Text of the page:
Today I’m reviewing Little White Hands by Mark Cushen which is released today, so please do check out the book and support the author. This was such a lovely book to read, and it just so happens to perfectly to dovetail with the first prompt for the Wyrd & Wonder challenge: ‘We going on an adventure.’
*Disclaimer: ‘I was given a copy this book in exchange for an honest review, all views are my own.’*
Almost five hundred years have passed since the Seasons were at war.
Half a millennium since Winter defied Spring, and lost.
Generations have come and gone, not knowing the bitter freeze and howling snows of Winter ever existed.
But now, after centuries of silence, the participants in this ancient struggle have resurfaced and reignited their feud on the doorstep of an unassuming little kitchen boy.
Garlan’s dreams of being just like the knights he idolizes may not be as impossible as he has always been led to believe, when he is chased from his home and thrust headlong into the kind of adventure he had only ever read about in books.
Setting out on a journey that spans the entire kingdom of Faeland, Garlan will traverse impossible mountains and stormy seas and battle terrible monsters, all to keep the world he knows safe from an enemy who will stop at nothing to bring about a never-ending winter.
With a cast of fantastical characters to aid him in his quest, can Garlan overcome his self-doubt and find the courage he needs to rise above his humble station and become the hero he always dreamed of being?
The fate of the world rests in his hands.
“This will be a treacherous journey, Garlan, should the High Seasons decide to let you embark on it. There will be terrible perils along the way, and I daresay we will not return home completely unscathed if we return at all.”
Little White Hands was a book that caught my attention from the blurb alone, and the mention of the Seasons being at War. By complete chance, there is an aspect of that in one of the D&D campaigns I’m in at the moment, so it immediately resonated, but there was just something about ‘Almost five hundred years have passed since the Seasons were at war. Half a millennium since Winter defied Spring and lost.’ The entire blurb caught my intention, but that part intrigued me, and I leapt at the chance to read it. Then I saw the cover, which I love – I am a little biased towards foxes – but I just love everything from the colours to the composition, and after reading the book, it is a perfect representation of this tale. And as an added bonus point there is a map!!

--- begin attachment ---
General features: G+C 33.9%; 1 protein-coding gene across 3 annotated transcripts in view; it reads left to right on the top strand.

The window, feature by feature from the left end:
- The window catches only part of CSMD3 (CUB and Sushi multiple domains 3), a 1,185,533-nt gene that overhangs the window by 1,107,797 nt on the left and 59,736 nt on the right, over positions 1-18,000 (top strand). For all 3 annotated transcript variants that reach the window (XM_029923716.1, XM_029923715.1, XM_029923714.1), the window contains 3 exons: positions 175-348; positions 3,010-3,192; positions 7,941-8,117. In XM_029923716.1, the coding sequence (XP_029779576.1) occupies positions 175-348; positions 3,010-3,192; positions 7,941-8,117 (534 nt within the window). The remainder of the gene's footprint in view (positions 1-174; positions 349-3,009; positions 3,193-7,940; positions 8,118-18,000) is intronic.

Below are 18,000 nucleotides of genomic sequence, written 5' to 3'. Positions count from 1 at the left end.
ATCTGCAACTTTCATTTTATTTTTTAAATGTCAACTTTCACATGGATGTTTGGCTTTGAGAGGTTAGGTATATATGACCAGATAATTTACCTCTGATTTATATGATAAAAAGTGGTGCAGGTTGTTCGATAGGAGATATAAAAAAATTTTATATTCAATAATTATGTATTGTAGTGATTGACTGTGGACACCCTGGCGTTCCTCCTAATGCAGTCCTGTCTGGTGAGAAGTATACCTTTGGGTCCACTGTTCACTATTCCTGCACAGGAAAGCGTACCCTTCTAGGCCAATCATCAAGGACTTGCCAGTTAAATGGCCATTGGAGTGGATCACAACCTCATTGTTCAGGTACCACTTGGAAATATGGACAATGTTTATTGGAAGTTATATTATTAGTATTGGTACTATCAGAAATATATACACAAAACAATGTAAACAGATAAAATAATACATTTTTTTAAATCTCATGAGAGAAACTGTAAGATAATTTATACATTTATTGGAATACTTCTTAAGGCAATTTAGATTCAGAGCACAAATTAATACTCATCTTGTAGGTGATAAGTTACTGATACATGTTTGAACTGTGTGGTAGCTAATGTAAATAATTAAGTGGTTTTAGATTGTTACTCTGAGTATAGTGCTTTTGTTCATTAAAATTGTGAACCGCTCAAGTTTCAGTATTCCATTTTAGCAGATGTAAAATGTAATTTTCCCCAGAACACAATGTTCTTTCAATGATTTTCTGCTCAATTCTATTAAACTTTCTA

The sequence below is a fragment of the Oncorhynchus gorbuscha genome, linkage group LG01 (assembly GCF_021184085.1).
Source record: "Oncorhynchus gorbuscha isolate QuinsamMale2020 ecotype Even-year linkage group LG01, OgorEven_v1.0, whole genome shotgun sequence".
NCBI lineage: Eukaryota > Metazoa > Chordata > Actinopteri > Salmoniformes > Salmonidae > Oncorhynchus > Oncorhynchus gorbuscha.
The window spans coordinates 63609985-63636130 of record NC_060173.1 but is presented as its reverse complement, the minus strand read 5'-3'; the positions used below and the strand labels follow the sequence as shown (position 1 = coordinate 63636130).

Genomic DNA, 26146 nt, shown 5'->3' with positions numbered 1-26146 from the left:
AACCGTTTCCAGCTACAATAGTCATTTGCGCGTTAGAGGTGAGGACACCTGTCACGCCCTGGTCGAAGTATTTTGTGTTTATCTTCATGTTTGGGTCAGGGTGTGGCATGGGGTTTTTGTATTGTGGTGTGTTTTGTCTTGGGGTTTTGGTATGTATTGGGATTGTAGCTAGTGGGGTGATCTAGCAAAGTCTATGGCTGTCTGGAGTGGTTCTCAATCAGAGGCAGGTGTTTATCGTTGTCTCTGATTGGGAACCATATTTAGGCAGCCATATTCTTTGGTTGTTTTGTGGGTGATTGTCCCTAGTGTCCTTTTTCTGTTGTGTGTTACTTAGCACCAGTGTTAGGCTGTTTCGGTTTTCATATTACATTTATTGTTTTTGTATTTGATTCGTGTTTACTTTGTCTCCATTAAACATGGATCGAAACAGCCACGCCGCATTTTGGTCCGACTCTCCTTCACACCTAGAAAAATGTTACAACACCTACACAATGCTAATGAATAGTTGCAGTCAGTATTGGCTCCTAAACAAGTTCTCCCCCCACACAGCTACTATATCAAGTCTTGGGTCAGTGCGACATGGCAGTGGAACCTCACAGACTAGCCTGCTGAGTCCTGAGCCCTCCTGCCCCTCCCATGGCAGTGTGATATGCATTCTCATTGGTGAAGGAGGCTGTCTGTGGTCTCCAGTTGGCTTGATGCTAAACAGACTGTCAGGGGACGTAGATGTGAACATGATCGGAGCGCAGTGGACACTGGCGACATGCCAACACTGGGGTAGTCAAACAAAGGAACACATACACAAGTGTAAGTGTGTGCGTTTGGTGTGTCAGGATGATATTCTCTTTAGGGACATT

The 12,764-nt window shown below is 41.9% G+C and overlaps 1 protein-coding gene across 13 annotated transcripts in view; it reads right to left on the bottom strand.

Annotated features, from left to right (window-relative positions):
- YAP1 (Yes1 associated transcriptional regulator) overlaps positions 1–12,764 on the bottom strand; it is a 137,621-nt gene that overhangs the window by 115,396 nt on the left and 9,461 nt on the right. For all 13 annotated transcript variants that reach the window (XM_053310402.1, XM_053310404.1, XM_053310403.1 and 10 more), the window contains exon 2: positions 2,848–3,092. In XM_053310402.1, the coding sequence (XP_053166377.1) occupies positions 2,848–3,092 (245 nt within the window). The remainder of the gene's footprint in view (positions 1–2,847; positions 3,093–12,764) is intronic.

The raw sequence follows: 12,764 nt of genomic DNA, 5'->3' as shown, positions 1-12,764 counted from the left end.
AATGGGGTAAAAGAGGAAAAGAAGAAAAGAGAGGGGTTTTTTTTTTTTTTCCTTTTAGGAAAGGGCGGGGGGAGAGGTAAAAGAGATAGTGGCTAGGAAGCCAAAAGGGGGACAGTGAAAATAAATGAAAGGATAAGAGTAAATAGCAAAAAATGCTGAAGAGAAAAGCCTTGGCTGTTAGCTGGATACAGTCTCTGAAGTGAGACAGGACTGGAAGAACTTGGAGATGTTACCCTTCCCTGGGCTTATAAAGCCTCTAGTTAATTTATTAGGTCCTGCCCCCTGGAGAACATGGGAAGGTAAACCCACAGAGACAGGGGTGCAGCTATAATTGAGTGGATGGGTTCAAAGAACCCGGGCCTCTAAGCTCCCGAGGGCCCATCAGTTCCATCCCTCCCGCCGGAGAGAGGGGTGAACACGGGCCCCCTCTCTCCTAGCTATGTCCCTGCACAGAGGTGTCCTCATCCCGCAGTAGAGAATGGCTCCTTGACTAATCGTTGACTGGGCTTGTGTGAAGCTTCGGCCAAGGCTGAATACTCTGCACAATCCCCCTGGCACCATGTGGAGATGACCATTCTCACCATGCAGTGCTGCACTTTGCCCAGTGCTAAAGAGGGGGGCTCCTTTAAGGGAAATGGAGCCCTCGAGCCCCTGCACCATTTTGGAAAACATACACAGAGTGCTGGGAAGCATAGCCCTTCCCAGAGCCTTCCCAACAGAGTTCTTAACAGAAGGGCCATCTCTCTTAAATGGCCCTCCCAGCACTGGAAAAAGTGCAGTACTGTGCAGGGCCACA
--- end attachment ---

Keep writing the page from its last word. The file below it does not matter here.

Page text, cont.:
I was immediately taken with Cushen’s approach and writing style in this book, it opens like a tale of old, and both the language and the tone had me smiling and knowing that I was going to enjoy this book before I’d even finished the first page. There is a whimsy and warmth to this book, and even though I wasn’t necessarily the target audience for this book – it’s middle grade, albeit with a few darker moments – it wrapped itself around me, and it was a pleasure to lose myself in the story. This is very much a fantastical adventure, steeped in high fantasy, but there was a comfort to this story – partly because the start does have you imagining that you’re sat around a fire in an old tavern listening to a bard regaling you with a tale of adventure, and there are many places where it felt like a hug in a book without ever losing the excitement and forward momentum of the story.
The characters had a charm all of their own. I have a soft spot for coming-of-age stories, and Garlan was a character that I just had to root for, there’s a wonderful blend of innocence, lack of experience and determination and he was one of my favourites. The other was Oldface, who had a way about him that had me laughing and looking forward to what he would say next. I felt that all the characters were well written, and fitting for the world, although I did find it very male-dominated.
I enjoyed the worldbuilding, which had a similar sense of whimsy to the writing. There were some places in particular where it had an almost Ghibli-esque vibe which was wonderful. This was very much a high fantasy world, but Cushen put his own spin on it, and I very much enjoyed the journey across this world with Garlan and his companions and seeing the different regions, creatures and people. There was a breadth and depth to the world that was fitting for the story, without losing the whimsy that is such a dominant and wonderful characteristic of this book.
I had so much fun with this book, and I can’t wait to see what lies ahead for Garlan Greatheart. A brilliant debut that I wouldn’t hesitate to recommend, particularly for anyone in search of adventure with more than a little whimsy along the road.
If you’ve read it, or read it in the future, please feel free to shout at me about this fantastic book.